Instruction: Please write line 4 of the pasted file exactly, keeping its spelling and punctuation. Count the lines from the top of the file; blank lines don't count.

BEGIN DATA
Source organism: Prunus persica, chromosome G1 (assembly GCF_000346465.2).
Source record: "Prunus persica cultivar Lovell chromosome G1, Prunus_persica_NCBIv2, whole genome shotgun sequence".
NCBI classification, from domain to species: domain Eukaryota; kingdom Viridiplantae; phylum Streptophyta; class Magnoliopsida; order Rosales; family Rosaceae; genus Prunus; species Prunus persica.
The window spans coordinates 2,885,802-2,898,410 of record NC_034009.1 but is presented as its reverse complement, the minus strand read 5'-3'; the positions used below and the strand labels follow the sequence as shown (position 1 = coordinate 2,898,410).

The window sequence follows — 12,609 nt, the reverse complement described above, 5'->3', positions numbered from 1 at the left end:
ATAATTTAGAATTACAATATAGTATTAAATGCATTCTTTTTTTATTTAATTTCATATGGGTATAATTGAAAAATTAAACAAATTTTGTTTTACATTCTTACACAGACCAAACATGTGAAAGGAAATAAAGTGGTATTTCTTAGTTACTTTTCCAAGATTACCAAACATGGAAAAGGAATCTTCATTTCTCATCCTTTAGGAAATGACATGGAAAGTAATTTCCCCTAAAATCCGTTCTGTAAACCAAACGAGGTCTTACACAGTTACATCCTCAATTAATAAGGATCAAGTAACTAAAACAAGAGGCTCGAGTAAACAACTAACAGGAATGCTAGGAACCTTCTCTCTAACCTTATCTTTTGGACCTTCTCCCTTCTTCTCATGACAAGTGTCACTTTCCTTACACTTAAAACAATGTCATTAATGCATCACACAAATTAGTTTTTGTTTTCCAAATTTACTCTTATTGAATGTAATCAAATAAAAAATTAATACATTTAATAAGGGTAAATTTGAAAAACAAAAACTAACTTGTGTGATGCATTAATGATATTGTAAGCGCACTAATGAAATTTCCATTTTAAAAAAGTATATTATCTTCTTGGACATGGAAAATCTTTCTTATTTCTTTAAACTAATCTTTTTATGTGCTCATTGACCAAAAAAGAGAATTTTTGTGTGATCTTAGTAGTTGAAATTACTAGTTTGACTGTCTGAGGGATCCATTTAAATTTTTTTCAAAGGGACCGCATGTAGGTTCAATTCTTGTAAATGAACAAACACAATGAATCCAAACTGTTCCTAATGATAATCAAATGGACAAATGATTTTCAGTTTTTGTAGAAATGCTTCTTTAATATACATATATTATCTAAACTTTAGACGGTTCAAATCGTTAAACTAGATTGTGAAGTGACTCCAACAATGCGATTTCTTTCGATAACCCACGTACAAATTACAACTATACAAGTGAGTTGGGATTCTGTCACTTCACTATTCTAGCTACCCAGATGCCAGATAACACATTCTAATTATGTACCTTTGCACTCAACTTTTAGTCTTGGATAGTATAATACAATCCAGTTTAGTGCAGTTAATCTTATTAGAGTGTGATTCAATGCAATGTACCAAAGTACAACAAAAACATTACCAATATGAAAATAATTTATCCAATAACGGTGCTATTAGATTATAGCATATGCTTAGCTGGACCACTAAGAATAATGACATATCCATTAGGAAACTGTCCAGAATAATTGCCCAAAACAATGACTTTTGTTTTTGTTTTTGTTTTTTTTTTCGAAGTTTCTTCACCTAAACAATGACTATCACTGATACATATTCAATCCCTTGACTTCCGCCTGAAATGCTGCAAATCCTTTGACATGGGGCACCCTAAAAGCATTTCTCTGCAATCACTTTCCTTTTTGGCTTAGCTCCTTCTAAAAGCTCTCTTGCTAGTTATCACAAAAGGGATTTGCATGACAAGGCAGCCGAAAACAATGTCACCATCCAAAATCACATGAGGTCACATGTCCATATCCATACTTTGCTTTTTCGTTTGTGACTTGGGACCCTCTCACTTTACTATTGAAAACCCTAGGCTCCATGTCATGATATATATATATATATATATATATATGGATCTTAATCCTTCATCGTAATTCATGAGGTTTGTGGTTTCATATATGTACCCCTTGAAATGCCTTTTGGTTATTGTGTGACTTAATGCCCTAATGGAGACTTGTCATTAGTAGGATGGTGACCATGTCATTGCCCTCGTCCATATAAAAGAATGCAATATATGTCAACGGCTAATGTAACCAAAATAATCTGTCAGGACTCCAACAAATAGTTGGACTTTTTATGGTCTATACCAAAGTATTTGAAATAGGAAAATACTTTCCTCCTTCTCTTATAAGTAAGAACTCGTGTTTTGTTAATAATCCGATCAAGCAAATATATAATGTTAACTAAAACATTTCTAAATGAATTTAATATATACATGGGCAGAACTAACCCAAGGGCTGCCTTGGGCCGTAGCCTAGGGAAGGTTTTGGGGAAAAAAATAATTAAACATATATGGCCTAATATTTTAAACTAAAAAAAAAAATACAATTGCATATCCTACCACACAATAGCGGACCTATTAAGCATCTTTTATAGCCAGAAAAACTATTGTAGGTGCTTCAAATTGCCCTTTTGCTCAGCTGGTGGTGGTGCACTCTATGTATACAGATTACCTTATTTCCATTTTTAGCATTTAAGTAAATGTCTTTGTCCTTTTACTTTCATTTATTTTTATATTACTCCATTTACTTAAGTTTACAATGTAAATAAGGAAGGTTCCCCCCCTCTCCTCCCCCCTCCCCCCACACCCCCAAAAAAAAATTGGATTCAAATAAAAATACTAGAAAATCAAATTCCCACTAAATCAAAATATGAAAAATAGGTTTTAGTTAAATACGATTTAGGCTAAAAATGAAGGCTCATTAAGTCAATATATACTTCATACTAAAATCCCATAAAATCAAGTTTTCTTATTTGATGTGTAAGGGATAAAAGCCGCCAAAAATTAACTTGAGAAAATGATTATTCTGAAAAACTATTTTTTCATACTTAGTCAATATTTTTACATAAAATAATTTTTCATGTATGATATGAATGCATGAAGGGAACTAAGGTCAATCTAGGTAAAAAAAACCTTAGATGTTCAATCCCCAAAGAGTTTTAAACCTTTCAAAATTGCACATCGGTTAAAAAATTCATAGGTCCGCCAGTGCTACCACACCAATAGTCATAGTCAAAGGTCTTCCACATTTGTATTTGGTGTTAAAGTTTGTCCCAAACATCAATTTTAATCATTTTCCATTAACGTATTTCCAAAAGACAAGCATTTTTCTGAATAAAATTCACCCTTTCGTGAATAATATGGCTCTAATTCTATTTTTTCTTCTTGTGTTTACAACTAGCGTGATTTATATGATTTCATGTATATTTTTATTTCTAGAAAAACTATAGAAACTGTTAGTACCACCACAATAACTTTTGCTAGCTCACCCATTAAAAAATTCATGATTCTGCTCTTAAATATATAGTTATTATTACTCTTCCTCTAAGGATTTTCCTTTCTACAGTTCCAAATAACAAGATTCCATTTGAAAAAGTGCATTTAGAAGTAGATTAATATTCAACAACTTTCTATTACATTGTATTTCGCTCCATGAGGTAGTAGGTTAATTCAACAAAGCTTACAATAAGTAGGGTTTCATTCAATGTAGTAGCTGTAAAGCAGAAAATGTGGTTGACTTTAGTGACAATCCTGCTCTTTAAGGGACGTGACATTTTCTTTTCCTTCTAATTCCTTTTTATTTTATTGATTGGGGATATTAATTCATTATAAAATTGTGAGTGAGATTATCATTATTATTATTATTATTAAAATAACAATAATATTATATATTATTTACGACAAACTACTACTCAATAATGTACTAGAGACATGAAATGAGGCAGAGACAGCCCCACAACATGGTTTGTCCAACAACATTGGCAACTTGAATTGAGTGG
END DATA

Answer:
The window spans coordinates 2,885,802-2,898,410 of record NC_034009.1 but is presented as its reverse complement, the minus strand read 5'-3'; the positions used below and the strand labels follow the sequence as shown (position 1 = coordinate 2,898,410).